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Solved: Linksys Router Wireless Bridge to 2nd Linksys Router

Discussion in 'Networking' started by havokczl, May 21, 2010.

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  1. havokczl

    havokczl Thread Starter

    Joined:
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    I presently have a Linksys WRT54G2 V1. I've been looking at the WRT160N to purchase & use as my main router. I'd like to wirelessly bridge the WRT160N to the WRT54G2 & have that as a repeater so that my signal is boosted, and my parents laptop wireless connection doesn't go all low & dragging when they're at the other end of the house. Is it possible & if so, can someone point me in the right direction as to procedure & configuration? Thank you.
     
  2. blindsided

    blindsided

    Joined:
    May 21, 2010
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    I don't believe you will be able to do this "out of the box", look at third party firmware like dd-wrt. Never used it myself but I've read it works fine.

    Or

    It may be easier to run a cable to the second router and set them up with the same SSID and security.

    Have them on different IP addresses and channels something like:

    Router 1 192.168.1.1 channel 6

    Router 2 192.168.1.2 channel 11

    You won't get "true" roaming but when one signal is dropped the wireless unit will pick up the other automatically.... or one could simply manually change from one to the other depending where they are in the house and which signal is stronger.
     
  3. TerryNet

    TerryNet Moderator

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    Terry
    DD-WRT Linksys WRT54G2 v1.0. Don't just stop there; look for other information about your specific router and DD-WRT.

    If you can connect the second router by ethernet cable then here is a complete procedure.

    JohnWill's procedure (Aug. 30, 2008) for configuring a secondary router as a switch and, optionally, wireless access point follows.

    Connecting two (or more) SOHO broadband routers together.

    Note: The "primary" router can be an actual router, a software gateway like Microsoft Internet Connection Sharing, or a server connection that has the capability to supply more than one IP address using DHCP server capability. No changes are made to the primary "router" configuration.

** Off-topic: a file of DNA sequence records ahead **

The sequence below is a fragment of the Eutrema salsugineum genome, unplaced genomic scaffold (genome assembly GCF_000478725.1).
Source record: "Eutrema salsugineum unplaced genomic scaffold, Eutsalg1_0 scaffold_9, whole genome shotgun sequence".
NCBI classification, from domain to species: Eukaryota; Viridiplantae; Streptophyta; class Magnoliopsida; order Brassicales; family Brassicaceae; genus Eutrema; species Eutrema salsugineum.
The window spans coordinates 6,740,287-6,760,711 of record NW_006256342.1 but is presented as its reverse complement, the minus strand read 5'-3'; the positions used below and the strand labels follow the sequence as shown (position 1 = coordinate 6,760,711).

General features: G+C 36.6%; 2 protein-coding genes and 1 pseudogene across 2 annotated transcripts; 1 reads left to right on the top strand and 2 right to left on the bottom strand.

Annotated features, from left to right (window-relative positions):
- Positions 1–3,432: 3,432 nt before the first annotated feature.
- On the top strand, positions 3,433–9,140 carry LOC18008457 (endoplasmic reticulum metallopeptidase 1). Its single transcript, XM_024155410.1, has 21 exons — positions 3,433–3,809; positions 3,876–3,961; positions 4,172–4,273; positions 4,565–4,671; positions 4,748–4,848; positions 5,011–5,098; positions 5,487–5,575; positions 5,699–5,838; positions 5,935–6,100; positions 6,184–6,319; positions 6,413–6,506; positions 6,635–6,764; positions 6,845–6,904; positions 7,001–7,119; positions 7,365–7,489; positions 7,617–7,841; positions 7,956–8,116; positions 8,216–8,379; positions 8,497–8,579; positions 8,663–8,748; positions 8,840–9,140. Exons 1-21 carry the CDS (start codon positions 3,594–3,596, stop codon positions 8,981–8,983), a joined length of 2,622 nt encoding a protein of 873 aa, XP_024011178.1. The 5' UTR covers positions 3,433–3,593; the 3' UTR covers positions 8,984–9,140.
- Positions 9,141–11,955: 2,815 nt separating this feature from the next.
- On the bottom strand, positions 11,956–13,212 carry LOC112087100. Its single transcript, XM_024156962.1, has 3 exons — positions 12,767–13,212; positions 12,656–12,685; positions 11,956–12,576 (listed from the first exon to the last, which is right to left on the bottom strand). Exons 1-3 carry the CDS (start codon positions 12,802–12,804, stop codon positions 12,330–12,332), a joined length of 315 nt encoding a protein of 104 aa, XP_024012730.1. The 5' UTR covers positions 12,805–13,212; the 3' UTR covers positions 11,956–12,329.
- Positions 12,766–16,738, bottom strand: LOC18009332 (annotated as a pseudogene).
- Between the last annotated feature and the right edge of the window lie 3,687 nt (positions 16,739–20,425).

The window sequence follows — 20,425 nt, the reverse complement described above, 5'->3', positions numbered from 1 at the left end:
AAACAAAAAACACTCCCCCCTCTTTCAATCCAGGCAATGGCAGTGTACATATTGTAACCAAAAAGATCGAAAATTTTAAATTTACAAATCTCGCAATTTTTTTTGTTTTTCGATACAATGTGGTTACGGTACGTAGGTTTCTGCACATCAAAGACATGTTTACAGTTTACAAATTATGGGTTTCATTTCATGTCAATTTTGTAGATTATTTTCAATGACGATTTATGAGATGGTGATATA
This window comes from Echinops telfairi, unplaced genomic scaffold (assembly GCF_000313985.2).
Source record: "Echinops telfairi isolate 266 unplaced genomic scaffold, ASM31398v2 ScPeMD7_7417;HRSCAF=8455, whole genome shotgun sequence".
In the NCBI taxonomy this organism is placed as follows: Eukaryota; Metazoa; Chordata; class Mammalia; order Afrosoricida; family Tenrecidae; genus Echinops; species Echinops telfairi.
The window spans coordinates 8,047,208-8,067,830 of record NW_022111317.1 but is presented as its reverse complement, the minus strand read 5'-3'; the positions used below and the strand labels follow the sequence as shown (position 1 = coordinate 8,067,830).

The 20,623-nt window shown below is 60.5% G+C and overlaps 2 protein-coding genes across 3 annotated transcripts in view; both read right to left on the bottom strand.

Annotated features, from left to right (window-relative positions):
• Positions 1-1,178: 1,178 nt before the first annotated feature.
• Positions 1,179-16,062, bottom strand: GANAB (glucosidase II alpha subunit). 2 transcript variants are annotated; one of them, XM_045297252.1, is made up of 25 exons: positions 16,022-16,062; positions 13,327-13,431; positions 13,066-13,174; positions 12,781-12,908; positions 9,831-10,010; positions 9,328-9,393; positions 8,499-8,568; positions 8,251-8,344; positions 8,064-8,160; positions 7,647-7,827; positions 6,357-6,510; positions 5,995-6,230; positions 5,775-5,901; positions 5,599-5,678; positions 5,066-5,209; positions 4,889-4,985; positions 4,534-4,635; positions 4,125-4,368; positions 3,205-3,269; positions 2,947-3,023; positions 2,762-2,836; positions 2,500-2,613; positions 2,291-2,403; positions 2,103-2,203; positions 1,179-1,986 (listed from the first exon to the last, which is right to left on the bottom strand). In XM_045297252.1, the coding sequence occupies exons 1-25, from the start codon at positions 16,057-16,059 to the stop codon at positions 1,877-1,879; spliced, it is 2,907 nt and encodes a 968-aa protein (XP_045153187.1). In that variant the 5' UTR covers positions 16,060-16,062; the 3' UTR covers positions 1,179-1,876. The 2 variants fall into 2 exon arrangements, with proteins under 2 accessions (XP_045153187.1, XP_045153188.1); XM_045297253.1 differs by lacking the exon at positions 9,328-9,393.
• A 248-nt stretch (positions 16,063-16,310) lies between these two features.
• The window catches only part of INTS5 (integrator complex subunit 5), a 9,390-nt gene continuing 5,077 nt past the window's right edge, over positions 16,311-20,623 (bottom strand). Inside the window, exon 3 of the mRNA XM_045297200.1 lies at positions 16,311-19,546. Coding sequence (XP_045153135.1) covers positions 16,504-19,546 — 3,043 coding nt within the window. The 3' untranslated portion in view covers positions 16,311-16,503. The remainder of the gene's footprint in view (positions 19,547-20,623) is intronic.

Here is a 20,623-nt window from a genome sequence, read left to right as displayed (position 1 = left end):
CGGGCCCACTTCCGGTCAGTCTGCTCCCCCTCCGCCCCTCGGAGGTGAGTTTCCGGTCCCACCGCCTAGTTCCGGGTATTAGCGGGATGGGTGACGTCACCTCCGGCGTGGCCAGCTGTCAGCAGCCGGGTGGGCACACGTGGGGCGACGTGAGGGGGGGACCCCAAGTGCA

Configure the IP address of the secondary router(s) to be in the same subnet as the primary router, but out of the range of the DHCP server in the primary router. For instance DHCP server addresses 192.168.0.2 through 192.168.0.100, I'd assign the secondary router 192.168.0.254 as it's IP address, 192.168.0.253 for another router, etc.

    Note: Do this first, as you will have to reboot the computer to connect to the router again for the remaining changes.

    Disable the DHCP server in the secondary router.

    Setup the wireless section just the way you would if it was the primary router, channels, encryption, etc.

    Connect from the primary router's LAN port to one of the LAN ports on the secondary router. If there is no uplink port and neither of the routers have auto-sensing ports, use a cross-over cable. [You will not need a cross-over cable if one of the "routers" is a computer.] Leave the WAN port unconnected!

    This procedure bypasses the routing function (NAT layer) and configures the router as a switch (or wireless access point for wireless routers).

    For reference, here's a link to a Typical example config using a Netgear router
     
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